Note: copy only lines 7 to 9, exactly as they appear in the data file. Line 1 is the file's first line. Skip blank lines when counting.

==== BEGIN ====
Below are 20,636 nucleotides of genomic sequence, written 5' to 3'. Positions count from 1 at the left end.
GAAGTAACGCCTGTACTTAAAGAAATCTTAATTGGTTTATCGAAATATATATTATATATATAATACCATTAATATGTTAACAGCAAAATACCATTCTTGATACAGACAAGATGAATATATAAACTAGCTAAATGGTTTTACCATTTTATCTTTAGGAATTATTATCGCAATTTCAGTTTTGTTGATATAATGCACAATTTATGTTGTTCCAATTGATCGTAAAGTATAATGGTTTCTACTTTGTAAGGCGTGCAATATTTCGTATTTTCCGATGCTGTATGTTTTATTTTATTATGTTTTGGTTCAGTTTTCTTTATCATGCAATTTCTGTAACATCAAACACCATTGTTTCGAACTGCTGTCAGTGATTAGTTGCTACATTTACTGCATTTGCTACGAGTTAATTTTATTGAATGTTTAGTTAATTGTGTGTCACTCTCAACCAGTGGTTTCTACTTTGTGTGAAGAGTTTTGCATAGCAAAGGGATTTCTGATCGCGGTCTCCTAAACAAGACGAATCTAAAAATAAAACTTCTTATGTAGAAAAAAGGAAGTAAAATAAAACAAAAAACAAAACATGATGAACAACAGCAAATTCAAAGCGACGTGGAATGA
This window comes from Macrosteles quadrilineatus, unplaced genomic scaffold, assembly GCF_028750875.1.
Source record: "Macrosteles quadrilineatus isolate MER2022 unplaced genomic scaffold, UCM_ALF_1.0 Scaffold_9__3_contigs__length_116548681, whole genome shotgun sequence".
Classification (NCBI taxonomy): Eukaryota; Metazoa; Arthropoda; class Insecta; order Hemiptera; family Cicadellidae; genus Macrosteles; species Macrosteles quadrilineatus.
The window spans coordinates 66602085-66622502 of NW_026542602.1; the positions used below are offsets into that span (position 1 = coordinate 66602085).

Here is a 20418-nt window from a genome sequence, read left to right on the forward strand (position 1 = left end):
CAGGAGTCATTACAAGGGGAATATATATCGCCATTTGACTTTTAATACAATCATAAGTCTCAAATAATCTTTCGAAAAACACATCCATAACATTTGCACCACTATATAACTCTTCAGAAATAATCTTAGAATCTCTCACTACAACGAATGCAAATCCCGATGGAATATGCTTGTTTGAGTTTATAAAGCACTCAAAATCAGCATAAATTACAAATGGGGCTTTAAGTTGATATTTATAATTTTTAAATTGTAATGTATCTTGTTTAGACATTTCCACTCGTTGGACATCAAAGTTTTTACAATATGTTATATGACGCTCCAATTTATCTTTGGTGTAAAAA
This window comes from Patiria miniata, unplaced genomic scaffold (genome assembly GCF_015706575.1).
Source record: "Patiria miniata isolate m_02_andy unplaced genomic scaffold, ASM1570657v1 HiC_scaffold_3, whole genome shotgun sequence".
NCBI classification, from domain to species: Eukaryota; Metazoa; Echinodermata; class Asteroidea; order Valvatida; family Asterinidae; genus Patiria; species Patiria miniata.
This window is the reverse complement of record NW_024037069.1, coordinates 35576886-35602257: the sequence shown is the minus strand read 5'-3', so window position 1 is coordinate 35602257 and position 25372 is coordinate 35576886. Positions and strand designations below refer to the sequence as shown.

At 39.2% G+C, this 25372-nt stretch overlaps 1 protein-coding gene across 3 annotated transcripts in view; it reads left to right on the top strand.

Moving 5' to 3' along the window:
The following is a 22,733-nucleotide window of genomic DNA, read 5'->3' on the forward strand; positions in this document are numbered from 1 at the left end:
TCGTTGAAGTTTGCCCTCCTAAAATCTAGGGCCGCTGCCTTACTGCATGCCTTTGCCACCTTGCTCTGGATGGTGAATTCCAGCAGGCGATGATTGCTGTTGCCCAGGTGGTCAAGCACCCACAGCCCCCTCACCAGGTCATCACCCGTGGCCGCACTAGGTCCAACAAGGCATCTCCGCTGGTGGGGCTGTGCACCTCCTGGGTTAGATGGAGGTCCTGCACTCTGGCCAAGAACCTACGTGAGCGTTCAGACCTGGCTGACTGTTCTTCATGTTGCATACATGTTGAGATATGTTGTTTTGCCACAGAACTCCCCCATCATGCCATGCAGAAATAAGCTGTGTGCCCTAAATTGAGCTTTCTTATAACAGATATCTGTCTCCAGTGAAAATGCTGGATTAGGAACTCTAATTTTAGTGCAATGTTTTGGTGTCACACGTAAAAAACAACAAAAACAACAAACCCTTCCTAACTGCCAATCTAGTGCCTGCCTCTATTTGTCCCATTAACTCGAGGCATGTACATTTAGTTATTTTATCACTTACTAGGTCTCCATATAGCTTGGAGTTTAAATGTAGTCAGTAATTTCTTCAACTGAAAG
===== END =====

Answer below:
Here is a 20418-nt window from a genome sequence, read left to right on the forward strand (position 1 = left end):
CAGGAGTCATTACAAGGGGAATATATATCGCCATTTGACTTTTAATACAATCATAAGTCTCAAATAATCTTTCGAAAAACACATCCATAACATTTGCACCACTATATAACTCTTCAGAAATAATCTTAGAATCTCTCACTACAACGAATGCAAATCCCGATGGAATATGCTTGTTTGAGTTTATAAAGCACTCAAAATCAGCATAAATTACAAATGGGGCTTTAAGTTGATATTTATAATTTTTAAATTGTAATGTATCTTGTTTAGACATTTCCACTCGTTGGACATCAAAGTTTTTACAATATGTTATATGACGCTCCAATTTATCTTTGGTGTAAAAA
This window comes from Patiria miniata, unplaced genomic scaffold (genome assembly GCF_015706575.1).